The Importance of Community

When they could not find a way to do this because of the crowd, they went up on the roof and lowered him on his mat through the tiles into the middle of the crowd, right in front of Jesus. When Jesus saw their faith, he said, “Friend, your sins are forgiven.” – Luke 5:19-20

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We don’t know how this man came to be paralyzed, how long he had been disabled and how much he had suffered—but we do know his buddies desperately wanted to get him in front of Jesus so he might be healed. And when they couldn’t get into the crowded house where Jesus was teaching, they came up with a crazy scheme to crawl up on the roof and remove enough tiles to make a hole to let their friend down into the house.

I’ve always been amazed at the audacity of these guys—to tear into someone’s roof like that. That’s just ridiculous. They obviously knew Jesus would be leaving the house at some point but clearly didn’t want to risk the chance that they would miss Him. They knew Jesus was stuck in the corner of a room and if they lowered their friend down on a mat in front of Him, He would have no choice but to stop teaching and deal with the man laying a mat suspended in front on Him.

I wish we had a YouTube clip of this. I wonder if people were covered in ceiling dust. I wonder if Jesus laughed. I wonder if the owner of the house knew about this plan to rip open his roof. We don’t know—but one thing we do know is that when Jesus saw this man’s friends’ ridiculous behavior, he recognized it as pisteuo. Jesus forgave the sins of the paralyzed man, and ultimately healed him physically as well.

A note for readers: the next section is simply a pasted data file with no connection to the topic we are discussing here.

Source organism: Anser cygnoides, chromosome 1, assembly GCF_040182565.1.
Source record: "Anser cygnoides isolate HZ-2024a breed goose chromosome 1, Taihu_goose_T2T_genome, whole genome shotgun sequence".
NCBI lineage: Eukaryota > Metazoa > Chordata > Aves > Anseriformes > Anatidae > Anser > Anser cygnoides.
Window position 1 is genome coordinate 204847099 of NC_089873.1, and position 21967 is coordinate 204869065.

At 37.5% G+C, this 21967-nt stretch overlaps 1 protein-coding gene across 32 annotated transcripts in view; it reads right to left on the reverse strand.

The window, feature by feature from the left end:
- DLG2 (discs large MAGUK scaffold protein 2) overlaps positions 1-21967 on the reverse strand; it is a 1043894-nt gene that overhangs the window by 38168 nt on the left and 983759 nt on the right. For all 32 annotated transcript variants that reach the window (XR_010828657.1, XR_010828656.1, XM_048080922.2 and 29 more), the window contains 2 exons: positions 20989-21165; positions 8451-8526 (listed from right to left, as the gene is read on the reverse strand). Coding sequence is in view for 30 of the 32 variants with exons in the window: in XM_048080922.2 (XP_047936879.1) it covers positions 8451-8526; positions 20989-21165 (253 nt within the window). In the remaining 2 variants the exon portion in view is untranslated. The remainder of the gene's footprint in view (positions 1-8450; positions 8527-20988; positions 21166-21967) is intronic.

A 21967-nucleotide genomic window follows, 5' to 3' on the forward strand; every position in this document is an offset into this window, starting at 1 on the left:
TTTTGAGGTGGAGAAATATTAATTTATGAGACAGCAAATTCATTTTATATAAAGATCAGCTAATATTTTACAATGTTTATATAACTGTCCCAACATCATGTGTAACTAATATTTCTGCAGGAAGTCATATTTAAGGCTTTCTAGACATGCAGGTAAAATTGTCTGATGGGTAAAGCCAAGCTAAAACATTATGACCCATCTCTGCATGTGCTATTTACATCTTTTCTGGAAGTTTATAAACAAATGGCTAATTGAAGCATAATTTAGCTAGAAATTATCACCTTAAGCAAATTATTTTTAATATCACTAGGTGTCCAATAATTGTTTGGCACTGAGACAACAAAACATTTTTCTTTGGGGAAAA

As modern-day Americans, Jesus’ response might bother us a bit because it doesn’t fit nicely into our tidy theological box. The paralyzed guy didn’t ask Jesus “into His heart.” He didn’t make Jesus "his personal Savior and Lord.” He didn’t really have time to do anything but lay there on a mat—and Jesus healed the man because of the pisteuo of his friends.

When I wrote my first blog post a few weeks ago, the response from our friends was overwhelming. Many of you didn’t know Amy had been suffering—and that’s because we didn’t tell you. No one wants to be the sick person. No one wants to be that paralyzed guy—just awkwardly laying there on his mat suspended in front of Jesus. No one wants to advertise the fact that they have a disease that creates a painful fat nodules in their legs that makes them feel ugly. So we didn’t talk about Amy’s sickness much. Maybe that’s pride on our part, I don’t know.

But one thing I’ve learned from this event in Luke Five is how important it is to have friends who have pisteuo. We are hard-wired for community. We need one another. We need the encouragement, love, and support from one another—especially in difficult times.

Thank you, dear friends, for your outlandish and extravagant display of support and encouragement. Thank you for phone calls, offers to help, and cards. We are thankful for our church, for our small group, for our families and friends from around the world. We are blessed beyond measure to be recipients of your Christ-like love.

And thank you most of all for being the kind of friends who carry Amy to Jesus through prayers of pisteuo. I think tearing the roof off the house really demonstrated the paralyzed man’s friends’ pisteuo. It’s over the top (no pun intended) and radical. There’s no going back. Let’s tear the roof off the house together!

Throughout the Gospels we see that Jesus loves it when we place all our hope, all our trust, all our confidence in Him alone. This is pisteuo. Being a follower of Jesus is more about relying on Him for everything than getting an ‘A’ on Heaven’s Theological Entrance Exam.* 

I believe your pisteuo in Jesus will change not only Amy’s life, but yours as well.

* There is none.

Rick Mumford